1

Books, always being tricky

It’s common fact that we all judge books by their covers, but I know that I at least also make some pretty unfounded assumptions about a potential literary purchase based on its size. While I might be excited to dive into a lengthy tome if the subject interests me, it’s never one that I’ll expect to be “fun.” Small font, tissue-thin paper and a high page count might be impressive and I’ll probably feel a bit braggy for reading it in public, but the long, important looking books that end up being pulpy or zany or funny or really anything other than literary intellectual heavyweights are always a surprise.

I’ve talked before about being deceived by Donna Tartt’s The Secret History and I still think it’s the perfect example of a dull, yet intelligent looking book that turned out to be a completely engrossing, witty, darkly comic book about some crazy college kids that still reigns as one of my favorites today.

Publishers Weekly approached the topic with their announcement of the publication of A to ‘Zibaldone’, a collection of thoughts, musings and extrapolations from the notebooks of Gicomo Leopardi, who died way back in 1837. This tome weighs in at a whopping 2,500 pages and given the one line description, it’s definitely not something I would consider for completely pleasurable reading. However, the book is apparently incredibly engaging! PW calls is a “nightstand book rather than a doorstopper” and even recommends it as a possible beach read…providing you have the upper arm strength and bag room to lug it around.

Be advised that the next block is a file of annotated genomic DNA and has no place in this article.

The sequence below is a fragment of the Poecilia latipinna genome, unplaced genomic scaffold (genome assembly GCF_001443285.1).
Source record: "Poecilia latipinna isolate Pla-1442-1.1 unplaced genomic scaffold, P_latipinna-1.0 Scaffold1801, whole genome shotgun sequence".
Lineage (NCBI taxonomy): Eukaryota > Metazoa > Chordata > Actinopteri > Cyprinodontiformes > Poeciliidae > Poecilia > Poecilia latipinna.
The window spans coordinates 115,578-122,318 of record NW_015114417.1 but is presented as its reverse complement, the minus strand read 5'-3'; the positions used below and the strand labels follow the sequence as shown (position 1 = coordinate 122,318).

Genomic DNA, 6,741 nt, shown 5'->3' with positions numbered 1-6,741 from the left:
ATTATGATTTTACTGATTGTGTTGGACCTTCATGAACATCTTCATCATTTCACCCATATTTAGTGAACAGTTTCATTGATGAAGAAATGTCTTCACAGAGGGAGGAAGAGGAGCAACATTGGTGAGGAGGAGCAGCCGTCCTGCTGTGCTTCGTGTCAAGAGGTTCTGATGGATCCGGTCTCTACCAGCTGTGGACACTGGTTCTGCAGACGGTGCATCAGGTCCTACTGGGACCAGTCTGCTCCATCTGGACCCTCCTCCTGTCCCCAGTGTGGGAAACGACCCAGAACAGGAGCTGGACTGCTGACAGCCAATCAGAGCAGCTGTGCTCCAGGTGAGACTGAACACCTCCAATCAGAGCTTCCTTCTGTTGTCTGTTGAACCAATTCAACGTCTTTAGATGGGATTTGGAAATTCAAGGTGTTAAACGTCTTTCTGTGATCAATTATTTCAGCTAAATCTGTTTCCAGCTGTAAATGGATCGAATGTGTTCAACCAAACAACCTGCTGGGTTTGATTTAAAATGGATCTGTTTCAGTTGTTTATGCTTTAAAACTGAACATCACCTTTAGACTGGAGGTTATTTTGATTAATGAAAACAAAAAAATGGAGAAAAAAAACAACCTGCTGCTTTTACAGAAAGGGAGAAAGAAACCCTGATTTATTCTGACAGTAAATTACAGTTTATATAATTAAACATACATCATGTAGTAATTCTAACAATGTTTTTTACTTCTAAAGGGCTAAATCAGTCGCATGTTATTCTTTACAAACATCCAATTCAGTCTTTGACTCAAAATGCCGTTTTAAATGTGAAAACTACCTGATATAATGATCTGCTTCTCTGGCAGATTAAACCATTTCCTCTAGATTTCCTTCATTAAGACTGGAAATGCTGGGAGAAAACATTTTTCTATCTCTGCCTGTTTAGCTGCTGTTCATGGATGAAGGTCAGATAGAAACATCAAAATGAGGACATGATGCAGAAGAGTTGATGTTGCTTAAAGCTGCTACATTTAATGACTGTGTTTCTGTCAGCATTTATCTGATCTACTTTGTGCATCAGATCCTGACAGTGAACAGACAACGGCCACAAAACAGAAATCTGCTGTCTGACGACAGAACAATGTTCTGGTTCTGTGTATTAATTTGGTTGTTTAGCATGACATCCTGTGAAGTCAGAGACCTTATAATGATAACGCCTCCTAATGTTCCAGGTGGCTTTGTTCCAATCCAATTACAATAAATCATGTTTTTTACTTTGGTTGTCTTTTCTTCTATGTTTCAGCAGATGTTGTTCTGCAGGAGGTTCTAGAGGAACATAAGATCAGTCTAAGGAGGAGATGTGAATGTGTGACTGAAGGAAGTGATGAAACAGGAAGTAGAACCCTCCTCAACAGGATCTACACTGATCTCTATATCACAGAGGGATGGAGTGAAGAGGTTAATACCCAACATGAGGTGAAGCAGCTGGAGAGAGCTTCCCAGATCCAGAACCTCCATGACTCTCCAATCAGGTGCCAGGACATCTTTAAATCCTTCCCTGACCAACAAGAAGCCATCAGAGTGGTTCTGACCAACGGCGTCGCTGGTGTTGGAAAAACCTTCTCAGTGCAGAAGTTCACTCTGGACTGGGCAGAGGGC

The assumption of course goes the other way, too, as there are plenty of tiny books I’ve picked up on a whim only to find them impossible to get into or sometimes even understand.

How about you? Are you intimidated by a high page count? What books have surprised you by completely betraying the prejudice of their length?